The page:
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Outside Audit: U.S. May Have
a Few Summer Power Problems

by Rebecca Smith, Staff Reporter
Wall Street Journal - June 10, 2004

Supplies Look Sufficient Except for California, Michigan and New York

Traffic is murder on the streets of L.A., but traffic on California's power lines may be even worse. Flash to the East Coast, where political infighting and legal wrangling are in good supply -- even if power isn't. And there's one other trouble spot for electricity in the flyover between the coasts.

You're reading the script for a feature that might be called "The Summer Power Problems," and there's an unfortunate probability of sequels in the future.

The supply of electricity in most states this summer should be sufficient to meet a projected 2.5% increase in overall consumer demand. But things are shakier in a few states, notably California, Michigan and New York, where investments in new power plants and transmission lines have in some cases lagged behind increases in demand, pushing the electric systems near their limits.

Power demand in California, for example, is up about 4% from the summer of 2003, and the state also faces a slight decrease in available resources because of power-plant retirements and snail-like progress in solving transmission problems, including notorious power-line bottlenecks that are getting worse: Periods of congestion, in which available energy can't get where it's needed because of insufficient space on power lines, doubled between 2002 and 2003 and are expected to grow a shocking 50% this year.

"It's one thing to have tight supplies and pay high prices," says Patrick Wood III, chairman of the Federal Energy Regulatory Commission. "It's something else when you don't have the supplies or capacity."

To damp demand, Gov. Arnold Schwarzenegger is dusting off California's "Flex Your Power" energy-conservation campaign, minted during the energy crisis of 2000-2001 but dormant the past two summers. The program encourages consumers to cut their use of electricity and, new this year, will urge them to trim consumption of water and gasoline, as well.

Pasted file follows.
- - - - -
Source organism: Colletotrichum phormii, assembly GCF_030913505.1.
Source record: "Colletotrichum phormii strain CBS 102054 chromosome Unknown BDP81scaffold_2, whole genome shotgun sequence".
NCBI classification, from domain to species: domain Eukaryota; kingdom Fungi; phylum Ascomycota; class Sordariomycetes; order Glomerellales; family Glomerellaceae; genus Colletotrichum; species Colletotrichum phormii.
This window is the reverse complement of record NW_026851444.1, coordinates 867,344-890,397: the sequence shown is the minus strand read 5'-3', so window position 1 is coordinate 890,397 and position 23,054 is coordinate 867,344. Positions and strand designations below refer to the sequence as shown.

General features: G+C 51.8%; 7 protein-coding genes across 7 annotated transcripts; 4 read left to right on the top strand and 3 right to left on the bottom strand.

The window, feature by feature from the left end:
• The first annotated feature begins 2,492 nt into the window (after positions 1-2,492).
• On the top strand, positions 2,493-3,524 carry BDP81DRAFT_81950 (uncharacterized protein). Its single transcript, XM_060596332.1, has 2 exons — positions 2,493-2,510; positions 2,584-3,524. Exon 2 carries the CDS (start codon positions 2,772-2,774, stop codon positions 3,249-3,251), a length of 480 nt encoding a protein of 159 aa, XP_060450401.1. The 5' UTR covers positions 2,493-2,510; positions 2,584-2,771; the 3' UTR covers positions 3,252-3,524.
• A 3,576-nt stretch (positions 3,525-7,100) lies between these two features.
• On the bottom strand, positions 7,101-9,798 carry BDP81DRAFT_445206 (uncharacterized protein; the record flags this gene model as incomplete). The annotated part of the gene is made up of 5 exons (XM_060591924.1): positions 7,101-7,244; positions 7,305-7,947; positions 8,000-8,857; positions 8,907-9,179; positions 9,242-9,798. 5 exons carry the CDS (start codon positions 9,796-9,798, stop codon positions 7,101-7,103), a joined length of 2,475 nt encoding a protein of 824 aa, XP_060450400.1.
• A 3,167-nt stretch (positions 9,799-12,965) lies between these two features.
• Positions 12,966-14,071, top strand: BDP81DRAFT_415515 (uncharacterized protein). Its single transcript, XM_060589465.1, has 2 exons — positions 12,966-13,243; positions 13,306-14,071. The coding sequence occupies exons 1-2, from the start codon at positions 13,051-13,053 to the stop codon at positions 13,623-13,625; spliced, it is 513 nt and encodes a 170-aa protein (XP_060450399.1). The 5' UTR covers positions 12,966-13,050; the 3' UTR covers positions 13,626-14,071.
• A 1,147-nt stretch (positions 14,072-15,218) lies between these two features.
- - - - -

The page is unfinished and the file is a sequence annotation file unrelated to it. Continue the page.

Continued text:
In New York, grid operators are worried by a growing dependence on natural gas to fuel power plants, given the potential for gas-supply disruptions. Although construction of new plants in recent years has boosted the cushion of surplus power in the Empire State, the operators worry that New York will be unable to meet its electricity needs in the years ahead unless new power plants get built that haven't yet been proposed or unless retirements of older plants are delayed.

For this summer, the North American Electric Reliability Council, responsible for safe electric-system operations, warned that hot temperatures and power-plant or power-line breakdowns could make southwestern Connecticut, New York City and Long Island "susceptible to supply problems." In New York state, for example, only one new transmission line has been built in the past 10 years, a cable under Long Island Sound connecting Connecticut and New York. But that line has been the subject of continuous legal wrangling since it went into service on an emergency basis in August. In fact, the line currently is de-energized because of opposition from Connecticut officials who fear that wholesale power prices in their own state will go up if local suppliers have the ability to sell relatively cheap electricity to New York.

Despite these known problems, officials in power-strapped states have difficulty putting solutions into motion. California is a textbook case.

In the Golden State, more than $1.1 billion has been spent on transmission upgrades in the past two years by utilities and others, but not all upgrades have come when and where they were needed. For example, the state has labored to make improvements to a power corridor called Path 15, a notorious bottleneck obstructing power flows between Northern California and Southern California. Path 15 played a starring role in several market-manipulation schemes during the power crisis because its weaknesses could be exploited.

But needed improvements got bogged down in a rancorous debate concerning who would benefit from upgrades and who would pay for them. Historically, California regulators have allowed only improvements that made the electric system more reliable to be charged to consumers. They have resisted improvements needed to lower market costs.